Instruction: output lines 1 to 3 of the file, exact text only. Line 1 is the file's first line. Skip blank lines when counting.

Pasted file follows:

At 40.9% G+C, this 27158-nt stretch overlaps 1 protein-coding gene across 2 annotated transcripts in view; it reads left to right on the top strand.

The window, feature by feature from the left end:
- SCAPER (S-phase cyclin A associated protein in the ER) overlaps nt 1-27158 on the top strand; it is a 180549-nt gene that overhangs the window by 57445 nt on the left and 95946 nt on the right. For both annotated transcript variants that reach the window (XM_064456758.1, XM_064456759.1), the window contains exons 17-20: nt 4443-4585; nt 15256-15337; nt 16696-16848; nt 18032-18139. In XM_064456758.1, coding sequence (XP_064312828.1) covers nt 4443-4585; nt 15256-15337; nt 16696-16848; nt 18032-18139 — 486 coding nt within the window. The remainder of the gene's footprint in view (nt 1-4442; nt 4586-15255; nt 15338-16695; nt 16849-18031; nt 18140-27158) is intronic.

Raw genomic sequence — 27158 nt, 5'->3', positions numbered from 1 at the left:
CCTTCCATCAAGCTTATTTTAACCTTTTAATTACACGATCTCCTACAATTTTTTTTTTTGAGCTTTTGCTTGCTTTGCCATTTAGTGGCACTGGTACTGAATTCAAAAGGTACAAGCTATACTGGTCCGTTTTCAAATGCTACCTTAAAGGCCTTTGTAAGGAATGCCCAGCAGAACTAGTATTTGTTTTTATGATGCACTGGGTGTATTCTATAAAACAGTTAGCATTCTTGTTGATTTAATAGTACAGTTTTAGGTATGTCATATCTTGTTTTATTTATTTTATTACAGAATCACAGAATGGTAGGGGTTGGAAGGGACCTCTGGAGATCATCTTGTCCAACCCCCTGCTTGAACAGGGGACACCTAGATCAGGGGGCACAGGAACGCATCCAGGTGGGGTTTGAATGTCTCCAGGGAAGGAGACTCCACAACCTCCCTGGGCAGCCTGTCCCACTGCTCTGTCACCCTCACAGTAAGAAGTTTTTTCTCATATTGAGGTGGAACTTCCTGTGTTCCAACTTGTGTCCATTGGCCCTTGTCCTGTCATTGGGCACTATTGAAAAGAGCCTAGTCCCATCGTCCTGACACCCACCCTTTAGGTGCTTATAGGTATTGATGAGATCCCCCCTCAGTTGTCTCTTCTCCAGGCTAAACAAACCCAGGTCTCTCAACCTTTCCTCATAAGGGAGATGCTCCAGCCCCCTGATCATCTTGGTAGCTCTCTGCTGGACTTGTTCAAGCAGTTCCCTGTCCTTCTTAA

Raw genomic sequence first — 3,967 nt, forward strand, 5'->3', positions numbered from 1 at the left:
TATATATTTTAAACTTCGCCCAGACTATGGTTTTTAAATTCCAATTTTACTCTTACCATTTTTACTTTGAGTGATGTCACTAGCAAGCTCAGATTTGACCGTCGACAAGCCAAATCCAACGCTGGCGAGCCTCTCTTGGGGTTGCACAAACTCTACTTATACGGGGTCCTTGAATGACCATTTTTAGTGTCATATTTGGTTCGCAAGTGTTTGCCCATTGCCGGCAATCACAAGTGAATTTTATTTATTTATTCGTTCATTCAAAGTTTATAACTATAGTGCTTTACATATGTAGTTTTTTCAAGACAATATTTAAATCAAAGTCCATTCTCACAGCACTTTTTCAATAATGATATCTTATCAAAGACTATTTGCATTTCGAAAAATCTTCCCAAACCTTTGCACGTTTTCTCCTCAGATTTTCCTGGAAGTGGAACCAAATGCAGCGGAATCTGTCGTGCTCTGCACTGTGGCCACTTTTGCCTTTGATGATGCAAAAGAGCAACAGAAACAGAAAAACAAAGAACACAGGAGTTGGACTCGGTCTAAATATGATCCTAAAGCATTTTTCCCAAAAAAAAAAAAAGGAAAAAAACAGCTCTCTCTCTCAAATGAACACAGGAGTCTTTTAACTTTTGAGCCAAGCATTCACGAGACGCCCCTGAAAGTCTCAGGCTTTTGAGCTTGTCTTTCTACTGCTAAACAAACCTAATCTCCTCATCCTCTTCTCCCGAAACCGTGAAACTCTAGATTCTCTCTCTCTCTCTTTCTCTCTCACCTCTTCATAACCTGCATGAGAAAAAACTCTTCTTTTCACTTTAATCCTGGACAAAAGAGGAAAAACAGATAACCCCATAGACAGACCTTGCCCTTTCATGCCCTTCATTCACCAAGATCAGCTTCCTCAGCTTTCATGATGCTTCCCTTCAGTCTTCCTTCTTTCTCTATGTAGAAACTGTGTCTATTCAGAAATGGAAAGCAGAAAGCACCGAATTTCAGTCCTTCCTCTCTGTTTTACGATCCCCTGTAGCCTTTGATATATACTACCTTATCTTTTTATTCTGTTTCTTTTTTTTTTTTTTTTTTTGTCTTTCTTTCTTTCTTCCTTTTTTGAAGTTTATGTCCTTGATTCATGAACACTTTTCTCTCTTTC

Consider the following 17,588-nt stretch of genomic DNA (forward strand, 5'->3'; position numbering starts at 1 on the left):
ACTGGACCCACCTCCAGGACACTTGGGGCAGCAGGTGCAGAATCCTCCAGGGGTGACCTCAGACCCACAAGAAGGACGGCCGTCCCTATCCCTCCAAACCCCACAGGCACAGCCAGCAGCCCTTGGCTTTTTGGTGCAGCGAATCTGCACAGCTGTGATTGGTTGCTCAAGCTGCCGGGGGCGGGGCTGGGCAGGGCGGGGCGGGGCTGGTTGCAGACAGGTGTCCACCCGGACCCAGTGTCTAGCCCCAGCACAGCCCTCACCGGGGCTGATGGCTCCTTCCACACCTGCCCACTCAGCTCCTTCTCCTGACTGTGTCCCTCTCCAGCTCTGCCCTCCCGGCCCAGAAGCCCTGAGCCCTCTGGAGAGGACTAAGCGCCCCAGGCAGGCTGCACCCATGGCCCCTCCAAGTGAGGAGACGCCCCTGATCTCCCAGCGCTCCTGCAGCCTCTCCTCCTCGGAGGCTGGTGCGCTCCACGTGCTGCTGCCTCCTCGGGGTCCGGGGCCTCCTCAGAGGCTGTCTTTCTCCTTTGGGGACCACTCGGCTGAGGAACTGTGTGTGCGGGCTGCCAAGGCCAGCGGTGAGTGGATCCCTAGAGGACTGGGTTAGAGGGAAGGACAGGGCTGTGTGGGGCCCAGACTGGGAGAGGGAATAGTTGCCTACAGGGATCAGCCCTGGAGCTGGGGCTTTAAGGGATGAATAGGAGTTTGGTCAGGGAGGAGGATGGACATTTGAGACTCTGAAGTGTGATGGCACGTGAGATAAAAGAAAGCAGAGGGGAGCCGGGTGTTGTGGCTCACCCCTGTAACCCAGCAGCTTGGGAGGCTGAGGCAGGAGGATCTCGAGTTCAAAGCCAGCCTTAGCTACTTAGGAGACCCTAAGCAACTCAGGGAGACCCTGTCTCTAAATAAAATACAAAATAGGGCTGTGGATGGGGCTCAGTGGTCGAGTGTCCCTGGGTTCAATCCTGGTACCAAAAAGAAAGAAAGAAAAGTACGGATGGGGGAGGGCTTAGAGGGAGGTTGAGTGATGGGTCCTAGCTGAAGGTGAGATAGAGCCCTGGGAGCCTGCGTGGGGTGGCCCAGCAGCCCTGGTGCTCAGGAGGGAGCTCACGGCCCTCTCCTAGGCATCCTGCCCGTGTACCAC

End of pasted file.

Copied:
At 40.9% G+C, this 27158-nt stretch overlaps 1 protein-coding gene across 2 annotated transcripts in view; it reads left to right on the top strand.

The window, feature by feature from the left end:
- SCAPER (S-phase cyclin A associated protein in the ER) overlaps nt 1-27158 on the top strand; it is a 180549-nt gene that overhangs the window by 57445 nt on the left and 95946 nt on the right. For both annotated transcript variants that reach the window (XM_064456758.1, XM_064456759.1), the window contains exons 17-20: nt 4443-4585; nt 15256-15337; nt 16696-16848; nt 18032-18139. In XM_064456758.1, coding sequence (XP_064312828.1) covers nt 4443-4585; nt 15256-15337; nt 16696-16848; nt 18032-18139 — 486 coding nt within the window. The remainder of the gene's footprint in view (nt 1-4442; nt 4586-15255; nt 15338-16695; nt 16849-18031; nt 18140-27158) is intronic.